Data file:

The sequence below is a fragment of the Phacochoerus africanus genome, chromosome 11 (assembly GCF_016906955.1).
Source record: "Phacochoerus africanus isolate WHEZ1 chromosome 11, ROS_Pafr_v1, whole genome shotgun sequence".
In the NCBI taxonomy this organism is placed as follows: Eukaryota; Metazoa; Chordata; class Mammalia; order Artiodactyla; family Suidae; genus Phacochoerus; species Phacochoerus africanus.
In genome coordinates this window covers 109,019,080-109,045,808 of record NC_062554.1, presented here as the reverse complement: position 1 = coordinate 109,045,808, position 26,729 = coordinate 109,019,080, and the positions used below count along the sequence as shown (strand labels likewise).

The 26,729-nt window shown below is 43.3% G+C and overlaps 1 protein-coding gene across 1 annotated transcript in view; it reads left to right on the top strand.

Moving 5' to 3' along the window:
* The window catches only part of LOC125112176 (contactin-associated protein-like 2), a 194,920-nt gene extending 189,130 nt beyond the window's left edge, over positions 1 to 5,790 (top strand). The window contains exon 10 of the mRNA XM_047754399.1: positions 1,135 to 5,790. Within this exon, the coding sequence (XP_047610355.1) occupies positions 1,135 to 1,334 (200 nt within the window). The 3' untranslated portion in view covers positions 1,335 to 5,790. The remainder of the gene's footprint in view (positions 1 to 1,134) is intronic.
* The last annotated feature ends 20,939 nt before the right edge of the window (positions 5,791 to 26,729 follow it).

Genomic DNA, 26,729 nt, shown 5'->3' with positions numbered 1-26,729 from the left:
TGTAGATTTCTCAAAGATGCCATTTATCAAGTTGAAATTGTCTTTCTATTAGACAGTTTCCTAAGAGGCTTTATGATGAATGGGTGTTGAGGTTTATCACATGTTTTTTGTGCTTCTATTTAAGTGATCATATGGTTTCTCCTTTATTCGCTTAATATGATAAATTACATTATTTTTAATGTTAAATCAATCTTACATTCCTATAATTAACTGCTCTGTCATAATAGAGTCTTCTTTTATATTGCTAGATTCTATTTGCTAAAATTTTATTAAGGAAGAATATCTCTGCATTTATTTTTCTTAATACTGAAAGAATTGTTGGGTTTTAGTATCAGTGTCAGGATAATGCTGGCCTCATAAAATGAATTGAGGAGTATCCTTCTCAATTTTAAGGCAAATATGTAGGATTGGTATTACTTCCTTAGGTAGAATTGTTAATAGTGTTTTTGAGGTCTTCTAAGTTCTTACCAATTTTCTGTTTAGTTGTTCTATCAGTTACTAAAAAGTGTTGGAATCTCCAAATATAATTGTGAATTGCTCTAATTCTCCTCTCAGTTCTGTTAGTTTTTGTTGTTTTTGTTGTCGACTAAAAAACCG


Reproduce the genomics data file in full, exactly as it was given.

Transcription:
The sequence below is a fragment of the Phacochoerus africanus genome, chromosome 11 (assembly GCF_016906955.1).
Source record: "Phacochoerus africanus isolate WHEZ1 chromosome 11, ROS_Pafr_v1, whole genome shotgun sequence".
In the NCBI taxonomy this organism is placed as follows: Eukaryota; Metazoa; Chordata; class Mammalia; order Artiodactyla; family Suidae; genus Phacochoerus; species Phacochoerus africanus.
In genome coordinates this window covers 109,019,080-109,045,808 of record NC_062554.1, presented here as the reverse complement: position 1 = coordinate 109,045,808, position 26,729 = coordinate 109,019,080, and the positions used below count along the sequence as shown (strand labels likewise).

The 26,729-nt window shown below is 43.3% G+C and overlaps 1 protein-coding gene across 1 annotated transcript in view; it reads left to right on the top strand.

Moving 5' to 3' along the window:
* The window catches only part of LOC125112176 (contactin-associated protein-like 2), a 194,920-nt gene extending 189,130 nt beyond the window's left edge, over positions 1 to 5,790 (top strand). The window contains exon 10 of the mRNA XM_047754399.1: positions 1,135 to 5,790. Within this exon, the coding sequence (XP_047610355.1) occupies positions 1,135 to 1,334 (200 nt within the window). The 3' untranslated portion in view covers positions 1,335 to 5,790. The remainder of the gene's footprint in view (positions 1 to 1,134) is intronic.
* The last annotated feature ends 20,939 nt before the right edge of the window (positions 5,791 to 26,729 follow it).

Genomic DNA, 26,729 nt, shown 5'->3' with positions numbered 1-26,729 from the left:
TGTAGATTTCTCAAAGATGCCATTTATCAAGTTGAAATTGTCTTTCTATTAGACAGTTTCCTAAGAGGCTTTATGATGAATGGGTGTTGAGGTTTATCACATGTTTTTTGTGCTTCTATTTAAGTGATCATATGGTTTCTCCTTTATTCGCTTAATATGATAAATTACATTATTTTTAATGTTAAATCAATCTTACATTCCTATAATTAACTGCTCTGTCATAATAGAGTCTTCTTTTATATTGCTAGATTCTATTTGCTAAAATTTTATTAAGGAAGAATATCTCTGCATTTATTTTTCTTAATACTGAAAGAATTGTTGGGTTTTAGTATCAGTGTCAGGATAATGCTGGCCTCATAAAATGAATTGAGGAGTATCCTTCTCAATTTTAAGGCAAATATGTAGGATTGGTATTACTTCCTTAGGTAGAATTGTTAATAGTGTTTTTGAGGTCTTCTAAGTTCTTACCAATTTTCTGTTTAGTTGTTCTATCAGTTACTAAAAAGTGTTGGAATCTCCAAATATAATTGTGAATTGCTCTAATTCTCCTCTCAGTTCTGTTAGTTTTTGTTGTTTTTGTTGTCGACTAAAAAACCG